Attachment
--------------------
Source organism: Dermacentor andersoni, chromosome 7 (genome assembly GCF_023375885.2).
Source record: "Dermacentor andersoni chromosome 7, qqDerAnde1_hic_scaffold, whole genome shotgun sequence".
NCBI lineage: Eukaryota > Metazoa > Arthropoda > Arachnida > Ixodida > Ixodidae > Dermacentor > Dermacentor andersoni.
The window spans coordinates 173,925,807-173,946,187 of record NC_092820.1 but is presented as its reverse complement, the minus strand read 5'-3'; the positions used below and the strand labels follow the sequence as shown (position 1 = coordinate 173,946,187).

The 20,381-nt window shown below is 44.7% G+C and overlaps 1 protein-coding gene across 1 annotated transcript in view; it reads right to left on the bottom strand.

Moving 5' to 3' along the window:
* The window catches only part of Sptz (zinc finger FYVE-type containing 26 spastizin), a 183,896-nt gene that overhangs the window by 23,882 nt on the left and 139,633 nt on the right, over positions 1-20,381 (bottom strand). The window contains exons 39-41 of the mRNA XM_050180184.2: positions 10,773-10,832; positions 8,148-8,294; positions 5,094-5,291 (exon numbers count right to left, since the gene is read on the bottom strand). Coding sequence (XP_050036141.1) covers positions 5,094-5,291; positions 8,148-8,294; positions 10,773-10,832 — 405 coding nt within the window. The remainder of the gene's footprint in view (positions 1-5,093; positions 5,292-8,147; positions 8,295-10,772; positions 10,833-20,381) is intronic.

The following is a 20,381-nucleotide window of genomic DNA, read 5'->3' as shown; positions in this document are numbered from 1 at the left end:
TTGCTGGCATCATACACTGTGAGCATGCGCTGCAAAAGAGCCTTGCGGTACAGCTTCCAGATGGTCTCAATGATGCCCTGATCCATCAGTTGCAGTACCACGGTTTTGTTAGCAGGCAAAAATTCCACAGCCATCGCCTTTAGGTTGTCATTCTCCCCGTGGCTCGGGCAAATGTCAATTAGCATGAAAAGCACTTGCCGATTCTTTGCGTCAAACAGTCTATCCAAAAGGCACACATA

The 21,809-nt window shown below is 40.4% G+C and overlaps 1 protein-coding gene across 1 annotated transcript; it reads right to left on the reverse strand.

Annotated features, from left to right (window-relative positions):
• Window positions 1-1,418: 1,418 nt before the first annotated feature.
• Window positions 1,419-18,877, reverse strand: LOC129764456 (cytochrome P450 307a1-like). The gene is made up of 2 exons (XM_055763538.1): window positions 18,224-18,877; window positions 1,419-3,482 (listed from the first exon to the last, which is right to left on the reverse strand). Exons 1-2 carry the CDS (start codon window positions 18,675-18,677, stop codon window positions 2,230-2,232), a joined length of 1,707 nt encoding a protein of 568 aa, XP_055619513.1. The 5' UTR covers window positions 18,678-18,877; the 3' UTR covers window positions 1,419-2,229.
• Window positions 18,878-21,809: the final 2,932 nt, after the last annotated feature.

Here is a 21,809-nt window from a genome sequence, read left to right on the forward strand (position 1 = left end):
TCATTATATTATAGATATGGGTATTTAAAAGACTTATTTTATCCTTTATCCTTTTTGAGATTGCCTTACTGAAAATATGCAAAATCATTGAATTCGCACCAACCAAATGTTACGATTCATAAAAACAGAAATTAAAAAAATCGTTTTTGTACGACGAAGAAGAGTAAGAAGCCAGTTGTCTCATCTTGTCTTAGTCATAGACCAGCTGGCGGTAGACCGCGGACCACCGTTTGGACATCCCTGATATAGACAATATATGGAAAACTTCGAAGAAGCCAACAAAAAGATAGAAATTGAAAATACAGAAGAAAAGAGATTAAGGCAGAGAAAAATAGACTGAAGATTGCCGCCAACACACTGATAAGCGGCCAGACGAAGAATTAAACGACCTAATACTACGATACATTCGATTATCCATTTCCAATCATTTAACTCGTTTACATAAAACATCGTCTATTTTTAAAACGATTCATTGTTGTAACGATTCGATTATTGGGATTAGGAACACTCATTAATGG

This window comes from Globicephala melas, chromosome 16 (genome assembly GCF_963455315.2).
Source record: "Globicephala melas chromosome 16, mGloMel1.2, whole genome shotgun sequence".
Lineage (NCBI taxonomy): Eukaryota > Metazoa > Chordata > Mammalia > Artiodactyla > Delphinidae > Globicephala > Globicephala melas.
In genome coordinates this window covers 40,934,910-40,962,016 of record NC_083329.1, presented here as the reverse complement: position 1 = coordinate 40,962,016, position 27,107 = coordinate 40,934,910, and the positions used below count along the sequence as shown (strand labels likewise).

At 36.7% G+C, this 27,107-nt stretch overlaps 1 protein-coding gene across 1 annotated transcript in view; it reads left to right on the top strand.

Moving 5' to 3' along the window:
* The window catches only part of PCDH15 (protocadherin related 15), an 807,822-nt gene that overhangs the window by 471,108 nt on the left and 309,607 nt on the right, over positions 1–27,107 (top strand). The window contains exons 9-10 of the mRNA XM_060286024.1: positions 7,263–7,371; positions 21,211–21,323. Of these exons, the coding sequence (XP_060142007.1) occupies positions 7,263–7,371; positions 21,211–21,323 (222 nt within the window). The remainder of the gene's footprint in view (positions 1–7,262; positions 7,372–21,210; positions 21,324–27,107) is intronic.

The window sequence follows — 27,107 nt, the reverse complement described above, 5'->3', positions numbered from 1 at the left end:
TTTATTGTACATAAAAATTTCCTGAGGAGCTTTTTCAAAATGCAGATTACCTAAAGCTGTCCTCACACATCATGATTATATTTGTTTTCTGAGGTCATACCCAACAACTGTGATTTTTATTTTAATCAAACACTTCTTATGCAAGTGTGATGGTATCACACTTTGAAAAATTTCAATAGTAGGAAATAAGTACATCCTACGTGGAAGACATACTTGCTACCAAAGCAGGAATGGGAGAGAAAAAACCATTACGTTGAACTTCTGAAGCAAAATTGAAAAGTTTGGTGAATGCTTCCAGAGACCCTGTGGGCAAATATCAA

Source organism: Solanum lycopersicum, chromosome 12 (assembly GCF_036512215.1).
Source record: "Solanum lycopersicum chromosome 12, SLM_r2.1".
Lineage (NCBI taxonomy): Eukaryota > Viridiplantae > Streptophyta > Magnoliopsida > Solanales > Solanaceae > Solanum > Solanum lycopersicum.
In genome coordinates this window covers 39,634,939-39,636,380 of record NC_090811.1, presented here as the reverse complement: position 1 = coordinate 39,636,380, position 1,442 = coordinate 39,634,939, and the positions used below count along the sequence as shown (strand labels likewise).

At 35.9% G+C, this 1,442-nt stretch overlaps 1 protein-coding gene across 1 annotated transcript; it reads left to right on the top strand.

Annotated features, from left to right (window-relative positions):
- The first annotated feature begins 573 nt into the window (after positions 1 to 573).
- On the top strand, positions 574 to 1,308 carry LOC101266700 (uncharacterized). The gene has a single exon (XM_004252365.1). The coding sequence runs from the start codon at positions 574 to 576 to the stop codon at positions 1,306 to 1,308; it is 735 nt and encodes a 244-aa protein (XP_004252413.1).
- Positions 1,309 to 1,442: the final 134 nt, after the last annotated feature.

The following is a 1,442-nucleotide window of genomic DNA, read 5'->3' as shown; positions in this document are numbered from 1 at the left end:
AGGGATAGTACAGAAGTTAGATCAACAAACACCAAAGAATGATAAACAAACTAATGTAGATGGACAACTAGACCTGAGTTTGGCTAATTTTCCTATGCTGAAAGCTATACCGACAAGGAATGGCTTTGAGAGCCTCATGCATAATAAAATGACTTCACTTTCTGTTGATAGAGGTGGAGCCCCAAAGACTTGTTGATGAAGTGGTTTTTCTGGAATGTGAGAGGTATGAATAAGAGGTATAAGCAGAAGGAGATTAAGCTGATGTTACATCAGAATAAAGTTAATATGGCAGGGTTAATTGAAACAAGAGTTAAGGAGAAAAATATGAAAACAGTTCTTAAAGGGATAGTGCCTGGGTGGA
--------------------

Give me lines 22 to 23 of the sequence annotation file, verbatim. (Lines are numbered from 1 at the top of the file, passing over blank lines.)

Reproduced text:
Moving 5' to 3' along the window:
* The window catches only part of PCDH15 (protocadherin related 15), an 807,822-nt gene that overhangs the window by 471,108 nt on the left and 309,607 nt on the right, over positions 1–27,107 (top strand). The window contains exons 9-10 of the mRNA XM_060286024.1: positions 7,263–7,371; positions 21,211–21,323. Of these exons, the coding sequence (XP_060142007.1) occupies positions 7,263–7,371; positions 21,211–21,323 (222 nt within the window). The remainder of the gene's footprint in view (positions 1–7,262; positions 7,372–21,210; positions 21,324–27,107) is intronic.